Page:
## GR9768 Q 28

Forum for the GRE subject test in mathematics.
mathQ
Posts: 41
Joined: Thu Mar 25, 2010 12:14 am

### GR9768 Q 28

If V1 and V2 are 6 dimensional subspaces of a 10 dimensional vector space V, what is the smallest possible dimension that V1 intersection V2 can have ?

A) 0
B) 1
C) 2
D) 4
E) 6

EugeneKudashev
Posts: 27
Joined: Tue Apr 06, 2010 8:22 am

### Re: GR9768 Q 28

take two 6-dimensional vectors and look at their intersection. it is plain that it contains no less than 2 components.

mathQ
Posts: 41
Joined: Thu Mar 25, 2010 12:14 am

### Re: GR9768 Q 28

EugeneKudashev wrote:take two 6-dimensional vectors and look at their intersection. it is plain that it contains no less than 2 components.

How did you figured out so quickly ? Any tricks ?

which vectors you took ?
thanks

EugeneKudashev
Posts: 27
Joined: Tue Apr 06, 2010 8:22 am

### Re: GR9768 Q 28

perhaps I'll sketch it like that:

| | | | | | x x x x
x x x x | | | | | |
1 2 3 4 5 6 7 8 9 10

first row is your first subspace ( | stands for element, x for emptiness) and the second row is your second subspace. both have dim=6 and as you can see their intersection should not "exceed" dim=10. thus, intersection has dim no less than 2. I hope that is understandable.

mathQ
Posts: 41
Joined: Thu Mar 25, 2010 12:14 am

### Re: GR9768 Q 28

EugeneKudashev wrote:perhaps I'll sketch it like that:

| | | | | | x x x x
x x x x | | | | | |
1 2 3 4 5 6 7 8 9 10

first row is your first subspace ( | stands for element, x for emptiness) and the second row is your second subspace. both have dim=6 and as you can see their intersection should not "exceed" dim=10. thus, intersection has dim no less than 2. I hope that is understandable.

indeed..u have just explained in the right and quick manner. Awesome again!!!
Thanks

Btw, where are you from Eugene ?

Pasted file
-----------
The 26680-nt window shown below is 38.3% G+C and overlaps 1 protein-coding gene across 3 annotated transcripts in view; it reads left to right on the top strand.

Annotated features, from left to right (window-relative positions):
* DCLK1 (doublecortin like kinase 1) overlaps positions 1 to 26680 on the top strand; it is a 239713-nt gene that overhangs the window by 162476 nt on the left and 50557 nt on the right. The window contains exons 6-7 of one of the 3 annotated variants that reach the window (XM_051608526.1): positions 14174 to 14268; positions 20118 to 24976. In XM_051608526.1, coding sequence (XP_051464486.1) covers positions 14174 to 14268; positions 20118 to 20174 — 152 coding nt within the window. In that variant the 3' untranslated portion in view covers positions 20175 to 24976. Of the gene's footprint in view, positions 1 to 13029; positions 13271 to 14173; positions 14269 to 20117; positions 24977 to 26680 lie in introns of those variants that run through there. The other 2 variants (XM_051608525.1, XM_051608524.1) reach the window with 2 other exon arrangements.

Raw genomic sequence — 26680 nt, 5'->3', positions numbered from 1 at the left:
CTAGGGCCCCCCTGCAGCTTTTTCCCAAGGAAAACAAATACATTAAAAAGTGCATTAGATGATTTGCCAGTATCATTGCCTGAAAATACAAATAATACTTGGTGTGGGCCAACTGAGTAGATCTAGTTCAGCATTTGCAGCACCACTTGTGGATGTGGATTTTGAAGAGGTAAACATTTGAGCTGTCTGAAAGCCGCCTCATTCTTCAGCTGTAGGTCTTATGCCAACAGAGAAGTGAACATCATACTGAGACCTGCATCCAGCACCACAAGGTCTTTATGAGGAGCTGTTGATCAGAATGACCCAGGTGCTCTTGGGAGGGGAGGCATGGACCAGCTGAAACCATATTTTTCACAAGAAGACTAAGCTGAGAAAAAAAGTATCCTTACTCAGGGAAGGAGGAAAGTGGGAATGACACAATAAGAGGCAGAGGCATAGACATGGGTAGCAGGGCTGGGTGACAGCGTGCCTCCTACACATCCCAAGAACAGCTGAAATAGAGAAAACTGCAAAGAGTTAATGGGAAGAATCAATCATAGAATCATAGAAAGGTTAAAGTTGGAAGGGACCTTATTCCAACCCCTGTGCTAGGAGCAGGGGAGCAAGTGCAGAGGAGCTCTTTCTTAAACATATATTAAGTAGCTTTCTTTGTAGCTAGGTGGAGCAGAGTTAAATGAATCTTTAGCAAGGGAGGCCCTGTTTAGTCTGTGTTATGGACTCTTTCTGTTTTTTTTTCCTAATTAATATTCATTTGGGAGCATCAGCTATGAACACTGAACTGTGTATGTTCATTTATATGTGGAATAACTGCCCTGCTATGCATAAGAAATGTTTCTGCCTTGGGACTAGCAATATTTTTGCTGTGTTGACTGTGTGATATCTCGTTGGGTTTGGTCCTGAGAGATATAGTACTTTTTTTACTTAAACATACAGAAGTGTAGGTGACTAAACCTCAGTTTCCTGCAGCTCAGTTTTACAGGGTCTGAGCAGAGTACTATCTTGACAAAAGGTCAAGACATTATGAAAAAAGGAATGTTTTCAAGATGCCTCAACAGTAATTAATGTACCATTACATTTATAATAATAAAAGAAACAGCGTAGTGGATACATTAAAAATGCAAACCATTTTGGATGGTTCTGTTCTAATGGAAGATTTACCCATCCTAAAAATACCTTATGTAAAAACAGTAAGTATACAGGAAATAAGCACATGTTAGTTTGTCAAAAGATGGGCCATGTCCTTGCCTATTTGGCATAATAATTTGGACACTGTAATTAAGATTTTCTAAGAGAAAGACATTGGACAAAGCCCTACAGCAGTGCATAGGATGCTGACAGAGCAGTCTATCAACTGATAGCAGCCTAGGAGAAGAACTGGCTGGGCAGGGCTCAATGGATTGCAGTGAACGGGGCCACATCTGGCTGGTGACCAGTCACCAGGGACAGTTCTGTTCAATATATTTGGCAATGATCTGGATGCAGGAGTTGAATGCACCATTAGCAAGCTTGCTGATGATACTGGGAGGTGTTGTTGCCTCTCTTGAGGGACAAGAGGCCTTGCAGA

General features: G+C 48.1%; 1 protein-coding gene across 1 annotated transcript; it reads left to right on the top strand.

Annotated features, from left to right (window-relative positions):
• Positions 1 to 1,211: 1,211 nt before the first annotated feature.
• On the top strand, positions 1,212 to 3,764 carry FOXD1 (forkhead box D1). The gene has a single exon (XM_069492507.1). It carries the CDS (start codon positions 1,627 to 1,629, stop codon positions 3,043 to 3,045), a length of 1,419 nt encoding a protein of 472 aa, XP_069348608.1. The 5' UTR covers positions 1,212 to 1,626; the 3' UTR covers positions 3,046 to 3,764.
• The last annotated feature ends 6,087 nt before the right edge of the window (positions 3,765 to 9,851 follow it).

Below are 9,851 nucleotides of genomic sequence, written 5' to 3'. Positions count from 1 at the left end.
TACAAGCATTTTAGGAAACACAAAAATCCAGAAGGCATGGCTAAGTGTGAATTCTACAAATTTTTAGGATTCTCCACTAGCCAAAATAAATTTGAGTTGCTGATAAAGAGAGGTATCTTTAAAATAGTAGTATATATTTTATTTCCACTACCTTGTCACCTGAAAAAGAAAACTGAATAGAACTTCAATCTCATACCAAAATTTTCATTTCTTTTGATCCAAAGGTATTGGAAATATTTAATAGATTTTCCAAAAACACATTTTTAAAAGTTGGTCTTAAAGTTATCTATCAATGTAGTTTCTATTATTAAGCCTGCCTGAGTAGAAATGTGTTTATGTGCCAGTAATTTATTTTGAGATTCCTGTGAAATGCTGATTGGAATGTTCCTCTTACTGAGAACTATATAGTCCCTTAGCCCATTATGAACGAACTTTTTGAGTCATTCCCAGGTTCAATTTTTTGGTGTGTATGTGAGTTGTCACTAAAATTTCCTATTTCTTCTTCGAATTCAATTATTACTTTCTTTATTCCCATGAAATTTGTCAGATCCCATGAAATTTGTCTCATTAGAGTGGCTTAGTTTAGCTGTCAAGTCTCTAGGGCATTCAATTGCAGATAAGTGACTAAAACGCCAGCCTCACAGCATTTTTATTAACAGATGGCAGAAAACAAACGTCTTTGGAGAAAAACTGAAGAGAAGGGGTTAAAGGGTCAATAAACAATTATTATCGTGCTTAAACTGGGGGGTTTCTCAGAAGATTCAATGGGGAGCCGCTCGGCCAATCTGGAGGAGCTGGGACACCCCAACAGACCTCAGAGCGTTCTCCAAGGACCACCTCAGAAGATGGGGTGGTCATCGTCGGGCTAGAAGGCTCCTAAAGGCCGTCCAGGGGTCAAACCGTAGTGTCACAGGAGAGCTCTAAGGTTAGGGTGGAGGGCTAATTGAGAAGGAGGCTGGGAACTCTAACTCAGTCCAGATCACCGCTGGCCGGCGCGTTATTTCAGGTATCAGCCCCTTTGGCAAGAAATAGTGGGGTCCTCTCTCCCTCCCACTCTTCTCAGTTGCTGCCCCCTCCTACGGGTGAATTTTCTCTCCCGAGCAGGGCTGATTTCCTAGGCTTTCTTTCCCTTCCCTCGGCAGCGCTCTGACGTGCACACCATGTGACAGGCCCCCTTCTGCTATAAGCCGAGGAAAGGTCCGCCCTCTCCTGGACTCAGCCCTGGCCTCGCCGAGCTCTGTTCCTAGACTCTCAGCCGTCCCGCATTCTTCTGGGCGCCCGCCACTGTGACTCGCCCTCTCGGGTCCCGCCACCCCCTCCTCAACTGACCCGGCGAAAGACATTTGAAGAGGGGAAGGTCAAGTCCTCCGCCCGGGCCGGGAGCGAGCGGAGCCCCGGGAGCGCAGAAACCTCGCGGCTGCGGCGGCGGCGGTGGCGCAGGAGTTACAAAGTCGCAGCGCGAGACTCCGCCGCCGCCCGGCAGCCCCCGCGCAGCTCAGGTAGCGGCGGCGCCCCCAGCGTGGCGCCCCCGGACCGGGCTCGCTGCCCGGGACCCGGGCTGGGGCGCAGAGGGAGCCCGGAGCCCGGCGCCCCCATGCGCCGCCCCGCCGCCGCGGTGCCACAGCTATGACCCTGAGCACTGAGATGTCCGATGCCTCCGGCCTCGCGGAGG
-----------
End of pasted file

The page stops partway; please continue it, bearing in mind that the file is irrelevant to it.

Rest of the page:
EugeneKudashev
Posts: 27
Joined: Tue Apr 06, 2010 8:22 am

### Re: GR9768 Q 28

you're welcome!
I'm from Moscow, Russia, will graduate from Moscow State University this June. you?

Hom
Posts: 39
Joined: Sat Oct 01, 2011 3:22 am

### Re: GR9768 Q 28

Hi, i was thinking the same way at first but then I came up with another thought. Not sure if it's valid.

Let a 2D plane p1 to be x=0, and the other plane p2 to be x=2. See p1 and p2 are 2D space of 3D space. But there is no intersection between p1 and p2.

Hom
Posts: 39
Joined: Sat Oct 01, 2011 3:22 am

### Re: GR9768 Q 28

Hom wrote:Hi, i was thinking the same way at first but then I came up with another thought. Not sure if it's valid.

Let a 2D plane p1 to be x=0, and the other plane p2 to be x=2. See p1 and p2 are 2D space of 3D space. But there is no intersection between p1 and p2.

Sorry, I forgot the vector space has to contain the origin. x=2 is not a valid 2D space then. p1 and p2 containing the origin will have intersection

cauchy2012
Posts: 22
Joined: Sat Aug 13, 2011 9:04 am

### Re: GR9768 Q 28

We have a formula in the textbook of linear algebra: dim(V1)+dim(V2)=dim(V1+V2)+dim(V1intersectV2),so 6+6-10=2

goombayao
Posts: 53
Joined: Sun Oct 16, 2011 9:17 am

### Re: GR9768 Q 28

You can also notice that the kernel of the intersection is at most 8 dimensional. Thus the image must be at least 2 dimensional.